• Visit your target’s web site to make sure yours doesn’t have the same look and feel.
  • Emphasize near the top of the page that this is a web site devoted to criticizing or sharing experiences about a company.
  • Feature a disclaimer of sponsorship.
  • If your target sends you a letter demanding that you shut down your site, make reference to the company’s demand on the web page
  • Let the media know that the company is hounding you.

More about Public Citizen’s work in this area can be found on its web site .
—LS

CA's hotline is in the ring with you

By Christine K. Chin

Consumer Action’s hotline counselors—who speak Chinese, English and Spanish—offer referral and advice on many topics of concern to consumers. Of late, we’ve noted increased complaints about cell phones and credit repair programs.

Among the complaints about cell phones, CA received 16 about MCI Worldcom Wireless since June. Consumers are complaining about billing discrepancies and poor customer service. For example, a New York man complained that MCI overcharged him by $6,800 and said that he hasn’t seen an accurate bill in 10 months. Now Worldcom’s collection department is calling him for not paying the bills.

If you have a complaint about your cell phone company, contact your state’s utility regulator. This is the state agency which oversees companies providing phone services. To find your local regulator, look in the phone book or call the National Association of Regulatory Utility Commissioners (NARUC) at (202) 898-2200.

We’ve all seen ads on TV for “credit repair” companies that claim to remove negative information from credit reports. A California man paid $832 to one such company and after several months has yet to see any results. He has been trying to get the company to respond, but it keeps brushing off his complaints. Now he’s considering suing the company in small claims court.

Credit repair companies are prohibited under federal law from collecting any payment from you until after you get an amended copy of your credit report.

If you believe you were ripped off by a credit repair outfit, contact your local consumer protection agency or your state attorney general (AG). A listing of all state AG’s offices can be found on the web site of the National Association of Attorneys General . These agencies can offer you advice and may also be able to resolve your complaint.

If you would like help from CA’s hotline, call (415) 777-9635 or (213) 624-8327 and leave a message. A counselor will return your call. You can also e-mail: .(JavaScript must be enabled to view this email address).

(Christine K. Chin is one of CA’s hotline counselors.)

2002 Donors and Educational Partners

Corporate Gifts

Inner Circle

AMD
AT&T
Capital One Services, Inc.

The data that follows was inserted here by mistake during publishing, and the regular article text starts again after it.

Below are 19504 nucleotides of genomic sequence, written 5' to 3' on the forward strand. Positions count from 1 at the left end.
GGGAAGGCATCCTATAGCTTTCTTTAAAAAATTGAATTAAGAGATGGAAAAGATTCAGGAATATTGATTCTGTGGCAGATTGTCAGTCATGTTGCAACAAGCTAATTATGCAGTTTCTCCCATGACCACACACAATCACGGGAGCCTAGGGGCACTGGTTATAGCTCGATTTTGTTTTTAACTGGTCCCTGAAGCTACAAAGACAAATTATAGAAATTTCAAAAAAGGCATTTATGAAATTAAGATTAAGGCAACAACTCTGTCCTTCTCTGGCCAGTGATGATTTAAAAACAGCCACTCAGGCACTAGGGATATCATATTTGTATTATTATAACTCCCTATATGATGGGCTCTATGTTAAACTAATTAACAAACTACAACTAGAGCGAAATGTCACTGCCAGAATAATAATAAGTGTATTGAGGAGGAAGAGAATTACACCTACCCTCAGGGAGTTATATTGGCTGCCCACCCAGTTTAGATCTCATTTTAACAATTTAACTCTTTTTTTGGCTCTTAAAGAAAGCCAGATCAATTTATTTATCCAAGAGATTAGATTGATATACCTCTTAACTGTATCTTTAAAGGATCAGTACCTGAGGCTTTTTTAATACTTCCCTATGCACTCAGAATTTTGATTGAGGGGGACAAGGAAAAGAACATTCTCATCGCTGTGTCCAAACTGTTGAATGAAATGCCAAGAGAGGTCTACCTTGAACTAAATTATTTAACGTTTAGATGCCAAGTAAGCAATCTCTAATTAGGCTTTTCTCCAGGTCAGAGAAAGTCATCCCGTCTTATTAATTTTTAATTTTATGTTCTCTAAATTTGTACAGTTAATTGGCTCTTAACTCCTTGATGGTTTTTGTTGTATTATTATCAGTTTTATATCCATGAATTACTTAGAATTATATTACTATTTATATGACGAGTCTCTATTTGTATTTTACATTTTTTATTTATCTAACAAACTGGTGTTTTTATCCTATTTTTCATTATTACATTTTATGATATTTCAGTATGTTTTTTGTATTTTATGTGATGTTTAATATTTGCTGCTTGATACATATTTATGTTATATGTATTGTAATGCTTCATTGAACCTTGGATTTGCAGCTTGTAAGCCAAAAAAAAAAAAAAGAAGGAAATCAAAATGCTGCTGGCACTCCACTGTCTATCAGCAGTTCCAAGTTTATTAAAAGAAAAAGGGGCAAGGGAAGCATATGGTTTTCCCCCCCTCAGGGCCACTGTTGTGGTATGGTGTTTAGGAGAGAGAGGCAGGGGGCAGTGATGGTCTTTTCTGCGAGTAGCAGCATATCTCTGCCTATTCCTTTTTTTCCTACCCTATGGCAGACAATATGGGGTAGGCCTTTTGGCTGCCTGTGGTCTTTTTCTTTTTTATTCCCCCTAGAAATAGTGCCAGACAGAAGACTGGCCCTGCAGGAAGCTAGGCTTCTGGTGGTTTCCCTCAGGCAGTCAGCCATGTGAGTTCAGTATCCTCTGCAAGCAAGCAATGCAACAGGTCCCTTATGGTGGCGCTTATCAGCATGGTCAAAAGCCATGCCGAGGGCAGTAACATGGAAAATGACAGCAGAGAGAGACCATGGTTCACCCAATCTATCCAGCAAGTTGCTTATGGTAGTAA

PacifiCare Health Systems
PG&E
SBC Communications
United Parcel Service (UPS)
Visa U.S.A.
Washington Mutual

Corporate Benefactors

American Express
Anonymous
Chavez & Gertler, LLP
Edison Electric Institute
Sprint
Verizon
Sponsors
MasterCard International
Southern California Gas Company

Corporate Friends

AAA - California State Automobile Association
Jim Conran - Consumers First, Inc.
Consumer Attorneys of California
Experian, Inc.
Jenkins & Mulligan
The Sturdevant Law Firm

Individual and Community Gifts

Silver Circle

Judith R. Rosenberg

Individual and Community Benefactors

Candace Acevedo
James Beck - Haight Ashbury Free Clinics
Marsha Cohen
Gene Coleman
Robert C. Friese
Walter McEldowney
National Home Equity Mortgage Association
Rich Sayers - 10-10PhoneRates.com
Steven Solomon Law Offices

Individual and Community Friends

Amy Bach - United Policyholders
Chris Bjorklund
Al Borvice
Gerri Detweiler
Richard Elbrecht - California Department of Consumer Affairs
Ellis and Jennifer Cross Gans
John Geesman
Pastor Herrera, Jr.
Martin Mattes - Nossman, Guthner, Knox & Elliott, LLP
Audrey Moy - S.F. District Attorney’s Office
Kay Pachtner
The Hon. Jackie Speier
S. Chandler Visher

2002-2003 Educational Partners

AT&T
Bank of America
Beatrice Gendel
California Consumer Protection Foundation
California Public Utilities Commission
The California Wellness Foundation
Capital One Services Inc.
Children’s Council of San Francisco
Consumer Credit Counseling Service
Earle Palmer Brown
The Federal Reserve
GEM Communications
Richard & Rhoda Goldman Fund
The Miriam & Peter Haas Fund
Hager Sharp
The Hastings Group
Home Depot
Investor Protection Trust
Levy, Ram, Olson & Rossi
Milberg Weiss Bershad Haynes & Lerach
PacifiCare Foundation
PacifiCare Health Systems
Providian Financial
Sage Communications
SBC Pacific Bell
The San Francisco Foundation
Texas Legal Services Center
The Tides Foundation
The Van Loben Sels Foundation
U.S. Dept. of Housing and Urban Development
U.S. Dept. of the Treasury

And, our national network of 6,500 community-based agencies!